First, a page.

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What are the family relationships like that Shakespeare portrays in Romeo and Juliet?

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ilyas786 | Student, Grade 10 | eNoter

Posted February 15, 2012 at 7:23 PM via web

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What are the family relationships like that Shakespeare portrays in Romeo and Juliet?

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Tamara K. H. | Middle School Teacher | (Level 1) Educator Emeritus

Posted April 30, 2013 at 6:42 AM (Answer #2)

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Shakespeare certainly portrays family relationships in Romeo and Juliet as being strained and distant. It's very evident that both the Capulet and Montague parents care very much for their children, but it's also very evident that, typical of the times, the parents are very emotionally distant from their children.

We see evidence of just how much Romeo's parents care for him in the very first scene. Lord Montague expresses a great deal of concern for Romeo because he has been seen morning after morning at dawn, on a certain part of town, "[w]ith tears augmenting the fresh morning dew," meaning that he has been seen crying (I.i.128). Romeo is also staying out all night long and not going to bed until morning. Because of this behavior, Montague begs Benvolio to try and find out from Romeo what is making him so sad. We especially see Montague's concern in the lines, "Black and portentous mist this humour prove / Unless good counsel may the cause remove" (137-38). In other words, these lines are saying that Montague believes Romeo's emotional state may cause him harm unless someone helps him by giving him sound advice. However, Montague also shows in this scene just how strained and distant his relationship is with his son. He shows this when he also states that Romeo refuses to talk to anyone, including his father, about his problems.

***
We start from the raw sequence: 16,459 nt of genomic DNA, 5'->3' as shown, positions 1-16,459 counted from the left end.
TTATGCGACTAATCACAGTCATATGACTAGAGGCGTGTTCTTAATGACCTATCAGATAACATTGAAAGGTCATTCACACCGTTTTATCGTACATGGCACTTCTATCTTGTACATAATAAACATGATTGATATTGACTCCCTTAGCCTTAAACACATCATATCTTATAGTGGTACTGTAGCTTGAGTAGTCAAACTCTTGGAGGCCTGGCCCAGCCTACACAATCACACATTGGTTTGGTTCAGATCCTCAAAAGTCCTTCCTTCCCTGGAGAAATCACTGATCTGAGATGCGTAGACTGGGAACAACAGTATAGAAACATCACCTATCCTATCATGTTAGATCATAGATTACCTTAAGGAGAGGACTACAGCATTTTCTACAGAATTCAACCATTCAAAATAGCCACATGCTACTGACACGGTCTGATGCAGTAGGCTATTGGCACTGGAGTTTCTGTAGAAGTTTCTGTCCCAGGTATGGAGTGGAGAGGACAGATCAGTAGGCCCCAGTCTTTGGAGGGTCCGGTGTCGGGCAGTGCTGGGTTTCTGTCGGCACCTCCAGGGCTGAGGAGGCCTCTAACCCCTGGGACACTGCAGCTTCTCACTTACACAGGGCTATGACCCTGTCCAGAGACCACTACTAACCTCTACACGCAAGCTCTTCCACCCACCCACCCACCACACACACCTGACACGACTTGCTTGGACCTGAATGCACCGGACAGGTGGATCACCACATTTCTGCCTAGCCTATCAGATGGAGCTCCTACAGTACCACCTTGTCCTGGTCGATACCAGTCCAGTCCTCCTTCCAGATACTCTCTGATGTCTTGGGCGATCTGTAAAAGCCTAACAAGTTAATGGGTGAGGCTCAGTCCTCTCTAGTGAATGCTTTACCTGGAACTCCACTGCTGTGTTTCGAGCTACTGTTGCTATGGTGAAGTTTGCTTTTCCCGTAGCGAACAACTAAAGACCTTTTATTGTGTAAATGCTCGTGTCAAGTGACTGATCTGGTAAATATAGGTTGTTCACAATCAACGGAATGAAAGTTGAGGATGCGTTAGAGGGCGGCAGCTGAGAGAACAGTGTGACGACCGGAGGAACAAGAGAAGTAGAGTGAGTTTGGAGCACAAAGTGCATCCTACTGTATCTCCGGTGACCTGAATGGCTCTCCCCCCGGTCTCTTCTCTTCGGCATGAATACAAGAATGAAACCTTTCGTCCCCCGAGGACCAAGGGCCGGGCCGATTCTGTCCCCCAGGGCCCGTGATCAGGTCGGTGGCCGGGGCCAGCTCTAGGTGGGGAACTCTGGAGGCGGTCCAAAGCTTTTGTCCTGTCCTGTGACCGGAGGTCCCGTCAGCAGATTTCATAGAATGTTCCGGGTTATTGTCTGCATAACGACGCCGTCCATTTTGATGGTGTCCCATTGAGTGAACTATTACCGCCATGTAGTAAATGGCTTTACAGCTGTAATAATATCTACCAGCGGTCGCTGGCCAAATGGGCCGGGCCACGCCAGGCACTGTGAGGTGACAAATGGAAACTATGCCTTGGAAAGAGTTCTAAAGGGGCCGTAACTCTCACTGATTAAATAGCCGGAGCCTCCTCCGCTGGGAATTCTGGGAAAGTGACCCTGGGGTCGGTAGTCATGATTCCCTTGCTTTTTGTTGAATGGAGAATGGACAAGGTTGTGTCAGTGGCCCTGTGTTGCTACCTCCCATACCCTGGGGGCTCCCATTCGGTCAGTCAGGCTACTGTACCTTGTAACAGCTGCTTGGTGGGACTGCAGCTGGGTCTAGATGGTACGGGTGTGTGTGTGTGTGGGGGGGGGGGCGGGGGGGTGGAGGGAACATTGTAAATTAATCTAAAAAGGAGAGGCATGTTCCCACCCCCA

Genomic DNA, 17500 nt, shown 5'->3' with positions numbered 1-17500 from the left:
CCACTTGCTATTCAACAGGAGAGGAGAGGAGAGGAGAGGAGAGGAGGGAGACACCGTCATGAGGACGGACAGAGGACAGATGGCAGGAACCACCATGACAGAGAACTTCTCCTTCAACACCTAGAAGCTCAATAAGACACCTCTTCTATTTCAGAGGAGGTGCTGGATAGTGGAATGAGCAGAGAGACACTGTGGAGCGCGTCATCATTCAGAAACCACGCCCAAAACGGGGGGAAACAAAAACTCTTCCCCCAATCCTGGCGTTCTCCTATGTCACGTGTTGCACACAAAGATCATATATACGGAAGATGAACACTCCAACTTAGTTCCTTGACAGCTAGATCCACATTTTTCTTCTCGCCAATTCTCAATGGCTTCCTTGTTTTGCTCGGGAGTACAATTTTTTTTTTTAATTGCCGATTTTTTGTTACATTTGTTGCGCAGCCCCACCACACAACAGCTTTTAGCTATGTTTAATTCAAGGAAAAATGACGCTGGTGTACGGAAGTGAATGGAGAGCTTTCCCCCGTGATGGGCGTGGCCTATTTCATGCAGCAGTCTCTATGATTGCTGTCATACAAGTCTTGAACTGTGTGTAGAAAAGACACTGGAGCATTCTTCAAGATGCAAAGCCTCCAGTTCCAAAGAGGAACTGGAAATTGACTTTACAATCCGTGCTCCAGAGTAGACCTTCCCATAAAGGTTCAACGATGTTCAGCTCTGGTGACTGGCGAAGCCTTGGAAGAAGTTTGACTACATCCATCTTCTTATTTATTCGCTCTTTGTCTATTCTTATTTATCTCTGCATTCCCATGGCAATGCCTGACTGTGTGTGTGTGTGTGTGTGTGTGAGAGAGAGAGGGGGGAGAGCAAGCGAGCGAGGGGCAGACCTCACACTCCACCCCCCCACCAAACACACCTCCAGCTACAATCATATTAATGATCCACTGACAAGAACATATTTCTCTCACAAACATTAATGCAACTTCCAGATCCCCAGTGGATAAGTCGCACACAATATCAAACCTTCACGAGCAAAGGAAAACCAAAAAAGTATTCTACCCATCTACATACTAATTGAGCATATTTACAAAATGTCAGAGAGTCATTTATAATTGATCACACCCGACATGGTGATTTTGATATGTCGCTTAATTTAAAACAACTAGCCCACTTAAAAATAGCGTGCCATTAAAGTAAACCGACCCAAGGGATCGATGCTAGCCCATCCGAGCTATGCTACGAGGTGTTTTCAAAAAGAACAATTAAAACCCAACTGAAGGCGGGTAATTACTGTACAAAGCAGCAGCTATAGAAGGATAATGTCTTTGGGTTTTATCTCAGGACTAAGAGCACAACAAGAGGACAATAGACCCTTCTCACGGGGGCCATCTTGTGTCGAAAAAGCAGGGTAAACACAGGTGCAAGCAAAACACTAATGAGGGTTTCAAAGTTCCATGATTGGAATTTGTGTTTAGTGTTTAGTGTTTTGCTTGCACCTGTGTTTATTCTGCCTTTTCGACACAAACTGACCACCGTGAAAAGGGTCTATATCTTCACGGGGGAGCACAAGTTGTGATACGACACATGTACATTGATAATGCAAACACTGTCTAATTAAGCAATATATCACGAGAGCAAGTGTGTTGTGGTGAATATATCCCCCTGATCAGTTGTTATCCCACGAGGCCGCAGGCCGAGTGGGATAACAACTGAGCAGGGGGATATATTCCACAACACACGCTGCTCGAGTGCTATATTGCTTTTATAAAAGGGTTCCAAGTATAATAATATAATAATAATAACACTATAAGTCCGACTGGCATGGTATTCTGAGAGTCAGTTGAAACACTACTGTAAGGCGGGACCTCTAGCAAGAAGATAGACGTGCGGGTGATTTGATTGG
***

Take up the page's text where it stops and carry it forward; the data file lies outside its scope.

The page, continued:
Juliet also proves to have a very distant relationship with her parents. It's very obvious that her father loves her very much and wants what will make her happy, as we see when he refuses at first to give Paris permission to marry her. It's also very obvious that Juliet aims to be respectful to her parents, as we see in Act 1, Scene 3 in which she converses with her mother. However, Juliet also feels compelled to deceive them, and later when she refuses to marry Paris, her father threatens to disown her, showing that she has a very strained and distant relationship with her parents.

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